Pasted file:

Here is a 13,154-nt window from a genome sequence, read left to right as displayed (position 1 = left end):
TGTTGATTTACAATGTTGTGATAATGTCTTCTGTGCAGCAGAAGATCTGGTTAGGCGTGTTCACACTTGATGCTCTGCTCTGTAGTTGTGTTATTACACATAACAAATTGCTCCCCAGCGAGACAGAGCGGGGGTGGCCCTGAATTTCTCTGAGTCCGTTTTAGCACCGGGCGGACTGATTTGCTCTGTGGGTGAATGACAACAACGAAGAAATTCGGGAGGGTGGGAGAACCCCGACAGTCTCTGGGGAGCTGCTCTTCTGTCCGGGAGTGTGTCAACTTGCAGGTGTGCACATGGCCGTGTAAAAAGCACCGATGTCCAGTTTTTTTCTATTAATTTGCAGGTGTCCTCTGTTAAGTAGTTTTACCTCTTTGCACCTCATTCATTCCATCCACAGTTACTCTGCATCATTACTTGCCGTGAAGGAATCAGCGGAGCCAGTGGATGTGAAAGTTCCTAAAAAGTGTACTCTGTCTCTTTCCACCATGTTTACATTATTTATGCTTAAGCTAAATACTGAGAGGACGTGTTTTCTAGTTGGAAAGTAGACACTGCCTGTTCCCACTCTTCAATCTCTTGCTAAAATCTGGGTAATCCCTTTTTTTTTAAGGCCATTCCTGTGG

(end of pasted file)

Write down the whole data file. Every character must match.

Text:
Here is a 13,154-nt window from a genome sequence, read left to right as displayed (position 1 = left end):
TGTTGATTTACAATGTTGTGATAATGTCTTCTGTGCAGCAGAAGATCTGGTTAGGCGTGTTCACACTTGATGCTCTGCTCTGTAGTTGTGTTATTACACATAACAAATTGCTCCCCAGCGAGACAGAGCGGGGGTGGCCCTGAATTTCTCTGAGTCCGTTTTAGCACCGGGCGGACTGATTTGCTCTGTGGGTGAATGACAACAACGAAGAAATTCGGGAGGGTGGGAGAACCCCGACAGTCTCTGGGGAGCTGCTCTTCTGTCCGGGAGTGTGTCAACTTGCAGGTGTGCACATGGCCGTGTAAAAAGCACCGATGTCCAGTTTTTTTCTATTAATTTGCAGGTGTCCTCTGTTAAGTAGTTTTACCTCTTTGCACCTCATTCATTCCATCCACAGTTACTCTGCATCATTACTTGCCGTGAAGGAATCAGCGGAGCCAGTGGATGTGAAAGTTCCTAAAAAGTGTACTCTGTCTCTTTCCACCATGTTTACATTATTTATGCTTAAGCTAAATACTGAGAGGACGTGTTTTCTAGTTGGAAAGTAGACACTGCCTGTTCCCACTCTTCAATCTCTTGCTAAAATCTGGGTAATCCCTTTTTTTTTAAGGCCATTCCTGTGG